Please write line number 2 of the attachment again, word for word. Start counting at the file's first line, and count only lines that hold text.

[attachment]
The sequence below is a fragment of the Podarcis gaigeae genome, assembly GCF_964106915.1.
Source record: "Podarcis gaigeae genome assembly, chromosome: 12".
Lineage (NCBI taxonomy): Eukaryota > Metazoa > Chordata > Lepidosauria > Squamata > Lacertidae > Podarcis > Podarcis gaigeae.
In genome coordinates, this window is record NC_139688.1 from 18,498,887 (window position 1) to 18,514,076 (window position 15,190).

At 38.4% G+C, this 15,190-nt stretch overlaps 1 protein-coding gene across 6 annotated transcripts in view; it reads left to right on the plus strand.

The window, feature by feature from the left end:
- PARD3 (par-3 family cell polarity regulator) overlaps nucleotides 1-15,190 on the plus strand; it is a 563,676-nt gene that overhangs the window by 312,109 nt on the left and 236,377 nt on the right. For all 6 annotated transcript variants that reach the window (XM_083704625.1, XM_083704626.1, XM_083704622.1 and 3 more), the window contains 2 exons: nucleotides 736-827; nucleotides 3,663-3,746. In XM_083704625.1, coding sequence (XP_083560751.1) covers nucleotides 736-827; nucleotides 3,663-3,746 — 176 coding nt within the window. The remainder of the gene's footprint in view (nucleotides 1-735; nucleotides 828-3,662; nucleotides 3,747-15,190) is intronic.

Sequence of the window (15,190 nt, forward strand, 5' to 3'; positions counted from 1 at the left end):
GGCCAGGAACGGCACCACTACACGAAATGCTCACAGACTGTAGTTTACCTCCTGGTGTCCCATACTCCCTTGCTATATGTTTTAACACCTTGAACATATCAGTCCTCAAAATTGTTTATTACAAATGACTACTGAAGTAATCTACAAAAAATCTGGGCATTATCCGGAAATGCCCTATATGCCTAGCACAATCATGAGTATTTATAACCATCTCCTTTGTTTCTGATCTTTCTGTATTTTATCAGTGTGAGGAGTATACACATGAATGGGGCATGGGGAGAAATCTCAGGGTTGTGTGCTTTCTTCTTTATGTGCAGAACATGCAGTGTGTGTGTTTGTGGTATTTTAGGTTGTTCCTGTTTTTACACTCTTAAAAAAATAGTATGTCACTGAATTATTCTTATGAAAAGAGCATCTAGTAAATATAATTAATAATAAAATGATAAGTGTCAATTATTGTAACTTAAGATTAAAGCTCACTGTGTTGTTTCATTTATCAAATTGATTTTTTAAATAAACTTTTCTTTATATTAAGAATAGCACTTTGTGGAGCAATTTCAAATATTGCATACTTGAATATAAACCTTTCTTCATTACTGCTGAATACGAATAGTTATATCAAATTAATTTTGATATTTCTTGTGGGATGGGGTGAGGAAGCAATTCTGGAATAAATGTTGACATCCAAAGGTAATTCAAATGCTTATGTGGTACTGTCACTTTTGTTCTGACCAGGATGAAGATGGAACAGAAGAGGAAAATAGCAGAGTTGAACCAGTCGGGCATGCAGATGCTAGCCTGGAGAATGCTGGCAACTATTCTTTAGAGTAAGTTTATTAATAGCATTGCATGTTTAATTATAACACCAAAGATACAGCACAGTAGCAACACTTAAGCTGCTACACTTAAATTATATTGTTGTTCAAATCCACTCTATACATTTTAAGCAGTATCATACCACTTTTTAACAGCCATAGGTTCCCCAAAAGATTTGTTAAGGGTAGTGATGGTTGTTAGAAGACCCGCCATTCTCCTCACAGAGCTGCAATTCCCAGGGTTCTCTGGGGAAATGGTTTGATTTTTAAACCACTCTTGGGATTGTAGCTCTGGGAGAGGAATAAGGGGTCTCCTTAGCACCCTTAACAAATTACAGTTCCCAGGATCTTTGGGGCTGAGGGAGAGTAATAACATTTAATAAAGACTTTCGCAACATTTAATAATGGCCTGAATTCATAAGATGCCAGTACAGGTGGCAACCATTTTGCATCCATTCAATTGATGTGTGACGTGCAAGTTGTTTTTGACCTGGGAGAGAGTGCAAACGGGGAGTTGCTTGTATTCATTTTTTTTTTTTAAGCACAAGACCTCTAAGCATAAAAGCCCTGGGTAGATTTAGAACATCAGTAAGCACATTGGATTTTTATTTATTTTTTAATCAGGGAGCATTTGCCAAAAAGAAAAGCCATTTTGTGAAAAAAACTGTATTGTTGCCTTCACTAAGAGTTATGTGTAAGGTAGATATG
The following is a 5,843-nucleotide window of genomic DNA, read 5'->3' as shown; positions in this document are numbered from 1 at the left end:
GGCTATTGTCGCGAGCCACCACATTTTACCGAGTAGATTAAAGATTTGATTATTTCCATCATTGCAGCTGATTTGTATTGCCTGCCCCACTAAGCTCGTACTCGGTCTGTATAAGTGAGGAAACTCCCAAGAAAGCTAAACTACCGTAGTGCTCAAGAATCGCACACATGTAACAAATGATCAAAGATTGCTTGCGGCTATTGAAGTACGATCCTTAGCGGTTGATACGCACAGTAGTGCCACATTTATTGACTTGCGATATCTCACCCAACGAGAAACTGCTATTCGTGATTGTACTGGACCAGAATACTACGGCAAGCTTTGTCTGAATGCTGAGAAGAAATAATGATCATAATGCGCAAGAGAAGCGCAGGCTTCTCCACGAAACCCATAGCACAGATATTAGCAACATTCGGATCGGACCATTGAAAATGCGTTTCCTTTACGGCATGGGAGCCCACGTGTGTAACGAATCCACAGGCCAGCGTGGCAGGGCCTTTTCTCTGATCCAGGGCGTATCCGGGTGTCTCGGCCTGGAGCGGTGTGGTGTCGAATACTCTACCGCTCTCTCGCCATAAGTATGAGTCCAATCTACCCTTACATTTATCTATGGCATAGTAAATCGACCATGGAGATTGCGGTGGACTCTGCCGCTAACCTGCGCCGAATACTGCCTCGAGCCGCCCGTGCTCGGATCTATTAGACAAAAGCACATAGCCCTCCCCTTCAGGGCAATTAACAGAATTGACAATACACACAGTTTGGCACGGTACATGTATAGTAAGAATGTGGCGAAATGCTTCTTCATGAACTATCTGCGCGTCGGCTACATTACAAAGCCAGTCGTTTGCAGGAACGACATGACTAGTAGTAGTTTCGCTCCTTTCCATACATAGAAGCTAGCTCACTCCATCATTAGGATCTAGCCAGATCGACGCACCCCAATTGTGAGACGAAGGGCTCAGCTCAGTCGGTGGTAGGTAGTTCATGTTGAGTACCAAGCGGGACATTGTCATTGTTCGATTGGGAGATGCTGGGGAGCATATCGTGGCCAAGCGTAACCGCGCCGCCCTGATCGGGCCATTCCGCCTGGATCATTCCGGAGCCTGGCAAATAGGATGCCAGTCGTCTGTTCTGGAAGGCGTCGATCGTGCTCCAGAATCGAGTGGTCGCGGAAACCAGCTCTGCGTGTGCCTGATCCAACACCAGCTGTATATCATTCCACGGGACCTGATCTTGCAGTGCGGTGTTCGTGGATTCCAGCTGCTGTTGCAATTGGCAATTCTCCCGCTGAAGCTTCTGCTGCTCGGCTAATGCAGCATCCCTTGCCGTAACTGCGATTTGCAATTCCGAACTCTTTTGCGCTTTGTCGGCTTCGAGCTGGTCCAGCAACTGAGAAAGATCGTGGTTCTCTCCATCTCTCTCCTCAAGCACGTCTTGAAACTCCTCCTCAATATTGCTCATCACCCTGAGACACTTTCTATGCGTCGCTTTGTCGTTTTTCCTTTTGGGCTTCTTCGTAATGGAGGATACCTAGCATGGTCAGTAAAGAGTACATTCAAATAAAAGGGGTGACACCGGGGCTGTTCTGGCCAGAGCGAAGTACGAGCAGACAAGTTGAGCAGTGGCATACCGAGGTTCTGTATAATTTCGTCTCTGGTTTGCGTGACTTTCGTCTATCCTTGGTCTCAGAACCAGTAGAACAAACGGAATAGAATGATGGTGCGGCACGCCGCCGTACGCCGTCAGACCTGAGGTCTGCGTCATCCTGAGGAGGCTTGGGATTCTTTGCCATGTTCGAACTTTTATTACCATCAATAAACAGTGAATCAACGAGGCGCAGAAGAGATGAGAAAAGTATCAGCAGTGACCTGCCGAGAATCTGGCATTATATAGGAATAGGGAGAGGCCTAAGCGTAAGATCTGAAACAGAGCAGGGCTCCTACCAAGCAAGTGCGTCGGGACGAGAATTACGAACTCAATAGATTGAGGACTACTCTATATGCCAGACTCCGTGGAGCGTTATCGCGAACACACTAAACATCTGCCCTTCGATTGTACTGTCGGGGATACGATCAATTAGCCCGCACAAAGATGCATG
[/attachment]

Source record: "Podarcis gaigeae genome assembly, chromosome: 12".